Against a Dark Background

Against a Dark Background

4.11 (14,871 ratings by Goodreads)
By (author) 

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Description

Sharrow was once the leader of a personality-attuned combat team in one of the sporadic little commercial wars in the civilization based around the planet Golter. Now she is hunted by the Huhsz, a religious cult which believes that she is the last obstacle before the faith's apotheosis, and her only hope of escape is to find the last of the apocalyptically powerful Lazy Guns before the Huhsz find her.

Her journey through the exotic Golterian system is a destructive and savage odyssey into her past, and that of her family and of the system itself.
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Product details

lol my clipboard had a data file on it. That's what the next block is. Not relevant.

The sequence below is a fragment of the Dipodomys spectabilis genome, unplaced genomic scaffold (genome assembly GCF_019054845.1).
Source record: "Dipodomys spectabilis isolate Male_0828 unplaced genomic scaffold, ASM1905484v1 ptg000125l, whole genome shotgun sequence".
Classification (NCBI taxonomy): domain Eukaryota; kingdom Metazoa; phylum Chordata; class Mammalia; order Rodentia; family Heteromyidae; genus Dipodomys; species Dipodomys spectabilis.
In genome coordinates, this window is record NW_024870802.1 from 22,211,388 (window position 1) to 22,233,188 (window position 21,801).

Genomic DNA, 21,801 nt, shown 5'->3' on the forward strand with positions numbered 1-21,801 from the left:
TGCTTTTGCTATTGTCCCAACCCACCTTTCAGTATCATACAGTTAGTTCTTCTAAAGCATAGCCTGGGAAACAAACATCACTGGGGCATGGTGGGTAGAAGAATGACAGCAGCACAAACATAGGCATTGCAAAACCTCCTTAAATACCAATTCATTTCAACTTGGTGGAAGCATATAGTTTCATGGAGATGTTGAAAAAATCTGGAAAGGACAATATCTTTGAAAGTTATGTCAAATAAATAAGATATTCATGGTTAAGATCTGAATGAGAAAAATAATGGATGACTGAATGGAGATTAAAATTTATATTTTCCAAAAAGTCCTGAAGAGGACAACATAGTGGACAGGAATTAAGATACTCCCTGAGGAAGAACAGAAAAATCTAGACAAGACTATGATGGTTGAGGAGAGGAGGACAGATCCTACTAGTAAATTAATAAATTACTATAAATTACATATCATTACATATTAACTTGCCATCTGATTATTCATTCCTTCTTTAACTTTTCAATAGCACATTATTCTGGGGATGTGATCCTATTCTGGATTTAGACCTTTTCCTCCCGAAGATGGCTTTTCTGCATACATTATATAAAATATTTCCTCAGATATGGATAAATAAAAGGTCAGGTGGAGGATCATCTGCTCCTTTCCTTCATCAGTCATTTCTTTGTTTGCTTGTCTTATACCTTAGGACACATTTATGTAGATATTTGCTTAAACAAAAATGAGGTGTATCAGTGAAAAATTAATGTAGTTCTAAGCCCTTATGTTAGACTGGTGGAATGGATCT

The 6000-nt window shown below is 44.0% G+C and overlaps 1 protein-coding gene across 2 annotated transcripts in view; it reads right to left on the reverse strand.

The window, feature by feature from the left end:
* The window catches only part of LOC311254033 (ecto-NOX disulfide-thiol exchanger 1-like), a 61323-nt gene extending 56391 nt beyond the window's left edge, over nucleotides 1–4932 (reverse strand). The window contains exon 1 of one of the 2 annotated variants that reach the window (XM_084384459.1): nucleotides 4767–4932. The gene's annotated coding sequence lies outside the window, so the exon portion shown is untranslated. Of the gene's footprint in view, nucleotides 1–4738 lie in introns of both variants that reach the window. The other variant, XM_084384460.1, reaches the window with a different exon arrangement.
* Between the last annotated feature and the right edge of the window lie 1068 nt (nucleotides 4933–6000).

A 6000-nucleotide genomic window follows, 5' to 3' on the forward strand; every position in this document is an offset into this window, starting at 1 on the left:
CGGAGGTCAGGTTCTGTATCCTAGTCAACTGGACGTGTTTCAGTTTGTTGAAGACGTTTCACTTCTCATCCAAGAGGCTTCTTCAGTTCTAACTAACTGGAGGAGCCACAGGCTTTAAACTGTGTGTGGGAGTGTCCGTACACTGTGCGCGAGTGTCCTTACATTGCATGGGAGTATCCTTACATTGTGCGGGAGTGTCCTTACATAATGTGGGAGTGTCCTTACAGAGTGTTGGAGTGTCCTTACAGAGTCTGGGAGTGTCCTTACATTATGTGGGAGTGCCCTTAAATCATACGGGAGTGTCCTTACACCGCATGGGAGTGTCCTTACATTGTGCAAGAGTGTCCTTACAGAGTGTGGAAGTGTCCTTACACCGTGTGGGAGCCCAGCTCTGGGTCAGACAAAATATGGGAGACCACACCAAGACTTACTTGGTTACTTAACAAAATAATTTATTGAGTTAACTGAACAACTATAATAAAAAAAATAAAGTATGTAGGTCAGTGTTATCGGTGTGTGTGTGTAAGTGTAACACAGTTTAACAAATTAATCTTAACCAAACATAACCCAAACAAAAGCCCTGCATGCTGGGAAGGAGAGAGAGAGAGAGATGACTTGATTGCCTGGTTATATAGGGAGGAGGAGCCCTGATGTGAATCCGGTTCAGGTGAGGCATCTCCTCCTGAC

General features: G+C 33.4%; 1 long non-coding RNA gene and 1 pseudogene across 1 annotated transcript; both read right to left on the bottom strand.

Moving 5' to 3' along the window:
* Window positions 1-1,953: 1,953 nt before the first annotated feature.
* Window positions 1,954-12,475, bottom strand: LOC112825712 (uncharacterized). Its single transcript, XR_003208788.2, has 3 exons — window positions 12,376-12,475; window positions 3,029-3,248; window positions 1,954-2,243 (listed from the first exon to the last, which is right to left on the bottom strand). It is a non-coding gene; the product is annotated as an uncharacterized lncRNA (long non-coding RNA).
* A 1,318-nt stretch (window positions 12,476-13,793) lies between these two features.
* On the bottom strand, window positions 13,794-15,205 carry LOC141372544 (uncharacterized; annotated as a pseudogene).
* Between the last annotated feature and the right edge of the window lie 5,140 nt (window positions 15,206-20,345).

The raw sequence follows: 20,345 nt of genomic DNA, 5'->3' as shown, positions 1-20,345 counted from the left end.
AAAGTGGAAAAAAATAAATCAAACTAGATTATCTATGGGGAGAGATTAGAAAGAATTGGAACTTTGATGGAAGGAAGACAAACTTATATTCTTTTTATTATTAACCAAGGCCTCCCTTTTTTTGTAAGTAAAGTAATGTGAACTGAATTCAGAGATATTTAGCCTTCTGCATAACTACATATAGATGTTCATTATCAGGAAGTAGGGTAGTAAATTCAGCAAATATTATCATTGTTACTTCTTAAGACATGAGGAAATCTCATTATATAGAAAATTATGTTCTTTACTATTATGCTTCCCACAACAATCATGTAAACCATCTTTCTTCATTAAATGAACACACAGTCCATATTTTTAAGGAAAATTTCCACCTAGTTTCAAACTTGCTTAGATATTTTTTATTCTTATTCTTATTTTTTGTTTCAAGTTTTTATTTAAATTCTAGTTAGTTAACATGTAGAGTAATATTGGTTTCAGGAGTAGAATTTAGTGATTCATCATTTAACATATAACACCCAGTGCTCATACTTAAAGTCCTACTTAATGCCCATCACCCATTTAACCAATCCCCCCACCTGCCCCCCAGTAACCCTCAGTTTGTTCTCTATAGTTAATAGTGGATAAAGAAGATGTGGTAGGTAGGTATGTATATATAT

• Paperback | 626 pages
  • 140 x 210 x 51mm | 560g
  • New York, United States
  • English
  • Original
  • 0316036374
  • 9780316036375
  • 392,131

About Iain M Banks

Iain Banks came to controversial public notice with the publication of his first novel, The Wasp Factory, in 1984. He has since gained enormous popular and critical acclaim for both his mainstream and his science fiction novels.
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Rating details

14,871 ratings
4.11 out of 5 stars
5 39% (5,794)
4 39% (5,745)
3 18% (2,685)
2 3% (520)
1 1% (127)

Our customer reviews

This novel is action packed from beginning to end. Totally recommended! ИванIñtërnâtiônàlizætiønshow more
by Tony Dillon